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Okla. House clears expansion of movie tax rebate

Dan Holtmeyer, Associated Press

OKLAHOMA CITY (AP) -- House members approved an expansion of Oklahoma's film industry incentive package Wednesday, though its sponsor and a tax policy expert differ on how much the state can earn on its investment.

The Oklahoma Film and Music Office currently provides 35 percent rebates for local spending, up to $5 million a year, and is tapped out through 2014. Under a bill passed Wednesday, the office will receive $10 million a year through 2024, but rebates will shrink to 25 percent.

The bill's sponsor, Rep. Earl Sears, R-Bartlesville, told his colleagues that, for every dollar spent, $3 is returned to the state through catering, housing, wages and other expenses of movie-making.

"We have a golden opportunity to continue this rebate," Sears said. "They have to spend money here to receive this rebate. On the same token, we're bringing in an industry. We're bringing in an industry to showcase our state."

But Joe Henchman, vice president at the non-profit Tax Foundation, told The Associated Press in an interview that several states are holding the line on film incentives or dialing them back because they haven't seen blockbuster results.

"Every independent analysis undertaken by state governments has found that these programs generate somewhere between 10 or 20 cents for every dollar expended," he told the AP. He also criticized the idea that the incentives would kick-start a movie industry that would eventually be self-sufficient and wouldn't need the rebates.

"Once you turn it off, they disappear," Henchman said.

Oklahoma's film office has attracted movies produced by George Clooney and William H. Macy — plus the movie "Twister." The House, hoping for more projects, voted 55-30 Wednesday to keep the program with extra money through 2024, though some members tried to add hostile amendments. The bill's next stop is the Senate.

Henchman's group says about 40 states gave $1.5 billion in movie incentives last year, and that incentives are often used to attract filmmakers to locations domestically and abroad — such as "The Dark Knight" in Chicago and "The Lord of the Rings" trilogy in New Zealand.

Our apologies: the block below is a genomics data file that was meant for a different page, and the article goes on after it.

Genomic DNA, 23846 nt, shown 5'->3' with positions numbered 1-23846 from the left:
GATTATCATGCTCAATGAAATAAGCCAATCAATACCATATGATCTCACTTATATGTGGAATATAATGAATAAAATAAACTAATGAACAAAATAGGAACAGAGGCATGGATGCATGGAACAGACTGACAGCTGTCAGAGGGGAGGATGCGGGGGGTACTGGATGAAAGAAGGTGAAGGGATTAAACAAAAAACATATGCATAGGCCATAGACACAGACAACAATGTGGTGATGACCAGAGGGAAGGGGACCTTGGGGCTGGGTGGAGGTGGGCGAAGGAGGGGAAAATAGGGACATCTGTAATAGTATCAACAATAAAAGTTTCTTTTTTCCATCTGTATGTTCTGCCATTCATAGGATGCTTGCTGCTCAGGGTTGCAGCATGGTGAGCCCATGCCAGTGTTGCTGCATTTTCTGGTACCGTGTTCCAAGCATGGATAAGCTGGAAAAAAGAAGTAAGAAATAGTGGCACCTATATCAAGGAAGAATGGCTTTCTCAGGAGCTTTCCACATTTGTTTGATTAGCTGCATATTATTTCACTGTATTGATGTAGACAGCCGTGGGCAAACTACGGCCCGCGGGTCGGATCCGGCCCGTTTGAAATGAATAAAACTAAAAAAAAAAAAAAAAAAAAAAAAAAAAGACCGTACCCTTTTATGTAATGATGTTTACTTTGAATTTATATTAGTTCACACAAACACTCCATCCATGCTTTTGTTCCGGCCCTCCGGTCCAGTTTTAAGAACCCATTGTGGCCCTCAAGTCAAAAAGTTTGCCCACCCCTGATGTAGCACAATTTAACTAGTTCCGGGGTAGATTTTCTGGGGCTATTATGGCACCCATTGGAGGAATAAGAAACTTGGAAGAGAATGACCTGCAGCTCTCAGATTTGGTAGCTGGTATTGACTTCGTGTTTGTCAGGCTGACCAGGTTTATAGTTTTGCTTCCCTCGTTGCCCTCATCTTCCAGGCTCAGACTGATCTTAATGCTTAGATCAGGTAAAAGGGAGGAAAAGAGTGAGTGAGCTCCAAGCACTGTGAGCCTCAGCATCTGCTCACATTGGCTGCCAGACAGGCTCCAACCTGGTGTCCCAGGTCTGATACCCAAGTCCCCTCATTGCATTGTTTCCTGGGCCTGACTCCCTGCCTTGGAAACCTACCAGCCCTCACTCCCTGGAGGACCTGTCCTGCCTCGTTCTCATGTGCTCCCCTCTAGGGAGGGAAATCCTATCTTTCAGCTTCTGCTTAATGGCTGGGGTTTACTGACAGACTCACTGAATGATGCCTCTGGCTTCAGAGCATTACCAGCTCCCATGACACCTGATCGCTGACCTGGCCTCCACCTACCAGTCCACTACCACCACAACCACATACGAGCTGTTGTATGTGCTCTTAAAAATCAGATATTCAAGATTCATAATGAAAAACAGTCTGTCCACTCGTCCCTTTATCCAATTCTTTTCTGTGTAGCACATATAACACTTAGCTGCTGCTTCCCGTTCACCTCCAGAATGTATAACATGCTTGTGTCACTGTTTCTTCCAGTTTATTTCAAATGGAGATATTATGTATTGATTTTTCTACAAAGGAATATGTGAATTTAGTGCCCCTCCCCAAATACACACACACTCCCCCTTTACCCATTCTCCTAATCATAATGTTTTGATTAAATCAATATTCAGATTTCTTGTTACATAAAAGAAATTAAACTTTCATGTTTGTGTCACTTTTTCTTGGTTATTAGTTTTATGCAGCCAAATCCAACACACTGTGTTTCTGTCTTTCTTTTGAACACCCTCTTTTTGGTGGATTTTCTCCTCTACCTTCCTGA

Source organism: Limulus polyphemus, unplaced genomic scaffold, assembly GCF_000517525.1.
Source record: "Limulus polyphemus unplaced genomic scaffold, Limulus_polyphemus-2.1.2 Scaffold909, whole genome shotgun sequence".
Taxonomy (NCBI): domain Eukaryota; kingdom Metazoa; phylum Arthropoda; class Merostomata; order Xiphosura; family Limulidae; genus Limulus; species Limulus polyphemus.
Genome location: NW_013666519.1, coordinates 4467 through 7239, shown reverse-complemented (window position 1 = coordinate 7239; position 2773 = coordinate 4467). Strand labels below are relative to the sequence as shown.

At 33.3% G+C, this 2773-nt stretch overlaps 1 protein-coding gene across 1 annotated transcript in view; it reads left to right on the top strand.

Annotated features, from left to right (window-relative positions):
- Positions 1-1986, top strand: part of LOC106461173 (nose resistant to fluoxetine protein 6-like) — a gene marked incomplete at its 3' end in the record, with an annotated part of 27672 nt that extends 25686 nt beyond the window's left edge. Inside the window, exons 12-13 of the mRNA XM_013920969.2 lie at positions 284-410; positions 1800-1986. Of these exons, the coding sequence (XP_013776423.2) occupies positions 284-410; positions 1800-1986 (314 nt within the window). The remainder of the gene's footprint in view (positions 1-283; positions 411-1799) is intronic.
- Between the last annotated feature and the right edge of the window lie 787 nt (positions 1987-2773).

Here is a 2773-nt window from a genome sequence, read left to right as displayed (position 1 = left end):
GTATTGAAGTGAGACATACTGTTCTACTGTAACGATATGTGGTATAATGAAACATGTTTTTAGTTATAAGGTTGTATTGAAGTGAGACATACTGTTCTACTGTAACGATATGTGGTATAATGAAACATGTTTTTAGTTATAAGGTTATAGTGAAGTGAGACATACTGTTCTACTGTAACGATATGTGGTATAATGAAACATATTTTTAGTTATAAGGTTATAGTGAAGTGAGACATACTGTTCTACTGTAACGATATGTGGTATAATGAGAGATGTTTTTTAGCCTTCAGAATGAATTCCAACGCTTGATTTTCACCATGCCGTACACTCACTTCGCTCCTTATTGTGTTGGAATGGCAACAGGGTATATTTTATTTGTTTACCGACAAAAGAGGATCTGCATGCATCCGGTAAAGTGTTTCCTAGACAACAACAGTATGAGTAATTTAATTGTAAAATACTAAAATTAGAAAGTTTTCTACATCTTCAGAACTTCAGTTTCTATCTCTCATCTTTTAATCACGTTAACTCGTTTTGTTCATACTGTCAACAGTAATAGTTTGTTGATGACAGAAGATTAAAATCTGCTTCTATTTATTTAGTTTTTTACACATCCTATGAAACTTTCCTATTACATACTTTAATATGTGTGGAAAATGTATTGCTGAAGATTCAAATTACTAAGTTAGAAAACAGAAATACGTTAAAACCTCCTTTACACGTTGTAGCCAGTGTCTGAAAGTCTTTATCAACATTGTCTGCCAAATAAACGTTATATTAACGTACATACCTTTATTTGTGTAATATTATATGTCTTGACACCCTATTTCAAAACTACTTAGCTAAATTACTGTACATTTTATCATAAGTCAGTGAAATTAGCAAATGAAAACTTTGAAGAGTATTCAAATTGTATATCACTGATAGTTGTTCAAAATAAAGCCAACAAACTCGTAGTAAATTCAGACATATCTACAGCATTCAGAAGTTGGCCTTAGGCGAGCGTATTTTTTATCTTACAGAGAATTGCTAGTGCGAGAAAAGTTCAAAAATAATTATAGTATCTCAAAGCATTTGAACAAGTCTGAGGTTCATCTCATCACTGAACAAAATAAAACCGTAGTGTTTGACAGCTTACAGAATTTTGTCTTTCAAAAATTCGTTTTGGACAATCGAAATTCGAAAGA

Sears' hometown was one of two Oklahoma filming sites for "August: Osage County," an adaptation of an award-winning play scheduled for release this November. Meryl Streep and Julia Roberts are among its big-budget stars, and George Clooney is among its producers.

"Even though 'August: Osage County' was written about Osage County, we would never in a million years come to Oklahoma if there wasn't a rebate," Celia Costas, an executive producer for the film, told the AP in a phone interview from Los Angeles. "But because it had a healthy rebate, we decided to give it a try."

The film qualifies for the current 35 percent rebate, or a return of more than $5 million across two fiscal years, said Jill Simpson, the director of the Oklahoma Film and Music Office. That means the "August: Osage County" production spent almost $16 million within Oklahoma's borders.

"It was a huge amount of money just dropped in Bartlesville and the neighboring towns," Costas said, adding the majority of the film's crew was hired in Oklahoma. "We all lived right there and ate and dry-cleaned our clothes."

Simpson said the fund must be expanded or projects will go elsewhere.

"'Twister' would now not film in Oklahoma if we didn't have an incentive, I can assure you that," she said.

Rep. David Dank, R-Oklahoma City, said he'd be happy if the film industry didn't shoot in Oklahoma.

"I don't know where to start except to say: violence and crime and sex and vulgarity and debauchery. All of these things we're recruiting to come to Oklahoma," Dank said.